Riboswitches are cis-acting genetic regulatory elements found commonly in bacterial mRNAs that consist of a metabolite-responsive aptamer domain coupled to a regulatory switch. Purine riboswitches respond to intracellular concentrations of either adenine or guanine/hypoxanthine to control gene expression. The aptamer domain of the purine riboswitch contains a pyrimidine residue (Y74) that forms a Watson-Crick base-pairing interaction with the bound purine nucleobase ligand that discriminates between adenine and guanine. We sought to understand the structural basis of this specificity and the mechanism of ligand recognition by the purine riboswitch. Here, we present the 2,6-diaminopurine-bound structure of a C74U mutant of the xpt-pbuX guanine riboswitch, along with a detailed thermodynamic and kinetic analysis of nucleobase recognition by both the native and mutant riboswitches. These studies demonstrate clearly that the pyrimidine at position 74 is the sole determinant of purine riboswitch specificity. In addition, the mutant riboswitch binds adenine and adenine derivatives well compared with the guanine-responsive riboswitch. Under our experimental conditions, 2,6-diaminopurine binds the RNA with DeltaH=-40.3 kcal mol(-1), DeltaS=-97.6 cal mol(-1)K(-1), and DeltaG=-10.73 kcal mol(-1). A kinetic determination of the slow rate (0.15 x 10(5)M(-1)s(-1) and 2.1 x 10(5)mM(-1)s(-1) for 2-aminopurine binding the adenine-responsive mutant riboswitch and 7-deazaguanine-binding guanine riboswitch, respectively) of association under varying experimental conditions allowed us to propose a mechanism for ligand recognition by the purine riboswitch. A conformationally dynamic unliganded state for the binding pocket is stabilized first by the Watson-Crick base pairing between the ligand and Y74, and by the subsequent ordering of the J2/3 loop, enclosing the ligand within the three-way junction.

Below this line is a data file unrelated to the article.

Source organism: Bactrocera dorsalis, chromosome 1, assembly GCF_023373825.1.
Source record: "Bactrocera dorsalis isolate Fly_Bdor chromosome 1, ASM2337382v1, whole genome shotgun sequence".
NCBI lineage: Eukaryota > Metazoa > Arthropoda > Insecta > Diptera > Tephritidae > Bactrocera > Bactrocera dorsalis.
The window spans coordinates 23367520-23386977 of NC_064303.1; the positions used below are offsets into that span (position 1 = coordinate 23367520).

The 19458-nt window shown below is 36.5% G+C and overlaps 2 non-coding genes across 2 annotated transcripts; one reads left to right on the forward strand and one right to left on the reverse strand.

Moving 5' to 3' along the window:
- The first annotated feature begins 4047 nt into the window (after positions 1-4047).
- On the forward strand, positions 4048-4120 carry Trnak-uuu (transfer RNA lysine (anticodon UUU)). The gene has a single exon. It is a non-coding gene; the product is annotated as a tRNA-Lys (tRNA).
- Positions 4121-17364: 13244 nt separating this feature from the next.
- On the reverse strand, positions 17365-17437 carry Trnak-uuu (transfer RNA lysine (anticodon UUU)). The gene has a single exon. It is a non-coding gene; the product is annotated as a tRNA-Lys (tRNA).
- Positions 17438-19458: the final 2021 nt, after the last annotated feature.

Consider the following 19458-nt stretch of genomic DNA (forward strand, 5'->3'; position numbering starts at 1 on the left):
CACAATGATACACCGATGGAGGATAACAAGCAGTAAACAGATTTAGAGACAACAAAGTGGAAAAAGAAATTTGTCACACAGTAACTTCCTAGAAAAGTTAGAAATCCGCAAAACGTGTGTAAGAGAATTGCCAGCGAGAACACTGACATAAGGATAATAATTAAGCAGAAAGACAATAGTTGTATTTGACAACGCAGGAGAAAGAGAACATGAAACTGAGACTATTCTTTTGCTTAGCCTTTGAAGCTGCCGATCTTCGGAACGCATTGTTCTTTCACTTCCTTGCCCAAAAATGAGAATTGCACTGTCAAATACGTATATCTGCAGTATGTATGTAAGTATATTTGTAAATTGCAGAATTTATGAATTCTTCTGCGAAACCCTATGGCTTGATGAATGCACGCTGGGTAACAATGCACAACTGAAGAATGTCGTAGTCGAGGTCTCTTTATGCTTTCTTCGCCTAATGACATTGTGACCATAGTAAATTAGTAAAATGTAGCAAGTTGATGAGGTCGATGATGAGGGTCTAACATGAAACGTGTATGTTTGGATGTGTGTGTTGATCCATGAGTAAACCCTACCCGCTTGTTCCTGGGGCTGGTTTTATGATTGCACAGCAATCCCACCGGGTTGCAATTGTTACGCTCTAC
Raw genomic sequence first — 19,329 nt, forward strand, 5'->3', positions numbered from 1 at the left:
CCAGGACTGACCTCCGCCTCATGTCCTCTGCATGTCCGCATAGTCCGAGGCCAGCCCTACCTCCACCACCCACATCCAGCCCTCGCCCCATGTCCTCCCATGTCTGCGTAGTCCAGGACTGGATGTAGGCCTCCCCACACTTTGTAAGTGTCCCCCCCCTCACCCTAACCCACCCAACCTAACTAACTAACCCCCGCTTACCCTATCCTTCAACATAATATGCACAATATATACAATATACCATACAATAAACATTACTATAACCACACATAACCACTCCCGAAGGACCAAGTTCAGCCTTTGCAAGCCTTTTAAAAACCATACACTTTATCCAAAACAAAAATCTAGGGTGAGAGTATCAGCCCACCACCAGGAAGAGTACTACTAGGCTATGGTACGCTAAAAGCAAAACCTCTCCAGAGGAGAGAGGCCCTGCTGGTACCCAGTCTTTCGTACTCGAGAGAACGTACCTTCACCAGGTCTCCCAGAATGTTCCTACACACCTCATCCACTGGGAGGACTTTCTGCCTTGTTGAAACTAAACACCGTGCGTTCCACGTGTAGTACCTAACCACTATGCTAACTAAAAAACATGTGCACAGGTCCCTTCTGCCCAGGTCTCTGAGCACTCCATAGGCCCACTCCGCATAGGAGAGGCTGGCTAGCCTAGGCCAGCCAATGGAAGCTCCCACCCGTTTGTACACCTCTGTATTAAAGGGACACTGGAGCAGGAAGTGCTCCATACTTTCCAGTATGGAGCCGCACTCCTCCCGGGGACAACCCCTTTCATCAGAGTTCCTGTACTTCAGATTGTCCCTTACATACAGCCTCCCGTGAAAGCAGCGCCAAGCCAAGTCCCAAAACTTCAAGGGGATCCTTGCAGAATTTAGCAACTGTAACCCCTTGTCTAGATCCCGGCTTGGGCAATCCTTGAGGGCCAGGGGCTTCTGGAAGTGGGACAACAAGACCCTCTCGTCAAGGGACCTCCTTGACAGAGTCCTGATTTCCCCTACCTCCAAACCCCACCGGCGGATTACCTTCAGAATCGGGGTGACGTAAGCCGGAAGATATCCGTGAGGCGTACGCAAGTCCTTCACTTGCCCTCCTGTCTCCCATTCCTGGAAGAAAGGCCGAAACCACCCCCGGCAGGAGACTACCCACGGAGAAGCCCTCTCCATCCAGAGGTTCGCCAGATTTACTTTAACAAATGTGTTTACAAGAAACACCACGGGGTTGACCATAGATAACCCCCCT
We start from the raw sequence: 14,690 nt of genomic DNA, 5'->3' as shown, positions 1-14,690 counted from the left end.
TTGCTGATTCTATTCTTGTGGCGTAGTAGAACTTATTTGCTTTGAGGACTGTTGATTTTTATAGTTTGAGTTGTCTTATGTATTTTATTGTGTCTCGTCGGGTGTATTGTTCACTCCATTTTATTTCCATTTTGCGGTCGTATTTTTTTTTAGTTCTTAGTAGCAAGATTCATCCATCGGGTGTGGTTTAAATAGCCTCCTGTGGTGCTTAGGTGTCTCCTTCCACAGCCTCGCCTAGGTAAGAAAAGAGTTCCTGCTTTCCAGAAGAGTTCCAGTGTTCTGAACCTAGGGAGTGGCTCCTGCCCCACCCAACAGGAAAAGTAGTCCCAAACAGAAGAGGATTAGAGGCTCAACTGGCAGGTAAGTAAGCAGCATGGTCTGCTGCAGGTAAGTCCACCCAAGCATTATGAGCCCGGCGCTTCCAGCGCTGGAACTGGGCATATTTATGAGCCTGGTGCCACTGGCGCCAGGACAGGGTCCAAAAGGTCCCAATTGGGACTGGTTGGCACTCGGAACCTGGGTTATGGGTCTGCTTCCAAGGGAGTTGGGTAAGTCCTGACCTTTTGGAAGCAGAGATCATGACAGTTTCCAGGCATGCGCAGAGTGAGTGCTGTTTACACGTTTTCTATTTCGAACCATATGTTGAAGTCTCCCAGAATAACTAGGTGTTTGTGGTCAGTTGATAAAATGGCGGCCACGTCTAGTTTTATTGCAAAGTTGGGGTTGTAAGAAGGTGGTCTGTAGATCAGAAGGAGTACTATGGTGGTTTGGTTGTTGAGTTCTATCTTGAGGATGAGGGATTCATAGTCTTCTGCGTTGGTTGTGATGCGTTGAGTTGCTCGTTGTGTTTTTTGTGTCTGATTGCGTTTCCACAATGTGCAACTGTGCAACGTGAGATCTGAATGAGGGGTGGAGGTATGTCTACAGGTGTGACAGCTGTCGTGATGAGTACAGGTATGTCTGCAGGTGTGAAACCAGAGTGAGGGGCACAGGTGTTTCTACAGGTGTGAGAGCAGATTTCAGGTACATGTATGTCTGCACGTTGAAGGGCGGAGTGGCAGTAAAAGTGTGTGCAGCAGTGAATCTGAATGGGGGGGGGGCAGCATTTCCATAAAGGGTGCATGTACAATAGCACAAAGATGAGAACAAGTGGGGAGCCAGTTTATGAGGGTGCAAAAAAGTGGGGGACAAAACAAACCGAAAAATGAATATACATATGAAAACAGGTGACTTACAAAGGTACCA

10. Capture of micrococcin biosynthetic intermediates reveals C-terminal processing as an obligatory step for in vivo maturation

    Science.gov (United States)

    Bewley, Kathryn D.; Bennallack, Philip R.; Burlingame, Mark A.; Robison, Richard A.; Griffitts, Joel S.

    2016-01-01